PM O’Neill admits piracy in Milne Bay a big concern

PORT MORESBY – Papua New Guinea Prime Minister Peter O’Neill says piracy in Milne Bay waters remains a huge concern in Papua New Guinea.

O’Neill was responding to questions from Samarai-Murua MP Isi Henry Leonard on the increase in piracy in the waters off Milne Bay.

Leonard said on Oct 5, 2016, Samarai locals and those on surrounding islands impounded a Vietnamese vessel which was placed under the custody of Samarai police. But the next day, the crew from mv Tama, owned by the former Samarai-Murua MP Gordon Wesley, allegedly boarded the impounded vessel and stole K109,000 (US$33,520) worth of beach-de-mer, 1900 litres of diesel and personal properties and cash.

Leonard said those involved were charged and committed to stand trial at the National Court while the case of the former member came to a dead end under the vetting committee chaired by the police commissioner.

O’Neill said the concerns on piracy or the thefts on the Vietnamese boat was a matter being investigated by police and the investigations and the courts must be allowed to address that issue.

“It’s not for me to judge whether someone is committing a crime or not but piracy in general in Milne Bay is a huge concern,” he said.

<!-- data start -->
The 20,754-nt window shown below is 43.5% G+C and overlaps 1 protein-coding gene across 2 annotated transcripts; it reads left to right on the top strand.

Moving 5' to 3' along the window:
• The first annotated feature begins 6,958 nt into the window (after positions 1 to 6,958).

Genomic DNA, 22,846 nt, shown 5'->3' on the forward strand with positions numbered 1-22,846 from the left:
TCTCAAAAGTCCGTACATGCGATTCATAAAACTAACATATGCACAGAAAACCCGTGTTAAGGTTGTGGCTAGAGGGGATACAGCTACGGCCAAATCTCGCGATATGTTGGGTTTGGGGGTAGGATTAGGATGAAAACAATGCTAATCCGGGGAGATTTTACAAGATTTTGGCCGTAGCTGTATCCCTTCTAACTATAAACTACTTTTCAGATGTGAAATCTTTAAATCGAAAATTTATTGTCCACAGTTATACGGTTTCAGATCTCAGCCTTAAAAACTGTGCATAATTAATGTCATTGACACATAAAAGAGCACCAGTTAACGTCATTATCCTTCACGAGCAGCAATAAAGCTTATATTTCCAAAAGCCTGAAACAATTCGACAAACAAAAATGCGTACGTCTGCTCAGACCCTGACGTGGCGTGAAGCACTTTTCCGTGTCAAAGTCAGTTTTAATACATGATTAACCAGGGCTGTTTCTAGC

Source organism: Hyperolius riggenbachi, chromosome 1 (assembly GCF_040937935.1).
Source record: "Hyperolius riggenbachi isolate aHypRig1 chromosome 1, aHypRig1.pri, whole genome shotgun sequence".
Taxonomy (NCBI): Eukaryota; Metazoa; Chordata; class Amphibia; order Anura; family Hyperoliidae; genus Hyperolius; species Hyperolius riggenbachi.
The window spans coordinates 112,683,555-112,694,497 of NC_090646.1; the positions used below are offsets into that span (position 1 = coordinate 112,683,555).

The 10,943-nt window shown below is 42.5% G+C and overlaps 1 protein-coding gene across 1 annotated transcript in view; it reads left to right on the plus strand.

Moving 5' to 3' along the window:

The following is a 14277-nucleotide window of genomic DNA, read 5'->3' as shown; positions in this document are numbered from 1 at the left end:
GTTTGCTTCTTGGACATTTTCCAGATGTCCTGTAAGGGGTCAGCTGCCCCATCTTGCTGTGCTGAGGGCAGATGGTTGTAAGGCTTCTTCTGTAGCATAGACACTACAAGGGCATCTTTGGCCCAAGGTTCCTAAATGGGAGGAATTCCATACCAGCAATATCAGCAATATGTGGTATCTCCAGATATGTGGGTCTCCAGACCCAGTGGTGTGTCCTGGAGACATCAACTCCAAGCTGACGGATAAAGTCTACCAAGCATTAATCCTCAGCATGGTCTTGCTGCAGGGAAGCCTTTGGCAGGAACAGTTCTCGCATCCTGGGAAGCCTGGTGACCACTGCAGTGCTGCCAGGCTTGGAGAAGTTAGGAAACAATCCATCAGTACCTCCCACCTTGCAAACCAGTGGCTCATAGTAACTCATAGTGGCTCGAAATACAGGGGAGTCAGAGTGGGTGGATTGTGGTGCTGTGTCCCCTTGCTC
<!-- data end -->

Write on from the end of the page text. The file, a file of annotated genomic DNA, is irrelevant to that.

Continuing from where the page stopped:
“We have got people running around the islands of Milne Bay, holding up people at sea.”

O’Neill said some perpetrators were known by people in Milne Bay but they were being protected.

“They need to hand the suspects across to police and let the police arrest them and they must be held accountable for their actions,” he said.

“I will also find out from the police commissioner whether he had directed someone who is committing a crime not to be charged as I don’t think he has the powers to do so.

“The powers of charging are with the investigation officer to charge anyone who he investigates,” O’Neill said.

Meanwhile, Milne Bay police are yet to arrange for interpreters to formalise a police identification process on the Asian foreigners captured with their vessel last week.

The Asian community is slow to come forward to assist as six Asians and one Briton are locked up at Alotau police cells after PNG Defence Force patrol boat intercepted their vessel last Tuesday between the waters of New Britain and Milne Bay.

According to provincial police commander Chief Inspector George Bayagau, the men are currently detained under immigration laws as investigation continues. The men were caught after their boat encountered engine problems and was afloat.

Provincial authorities believe the passengers of the vessel had off-loaded a stash containing the illicit drug cocaine which was discovered by villagers on Budibudi Island in the Samarai-Murua District on May 7.

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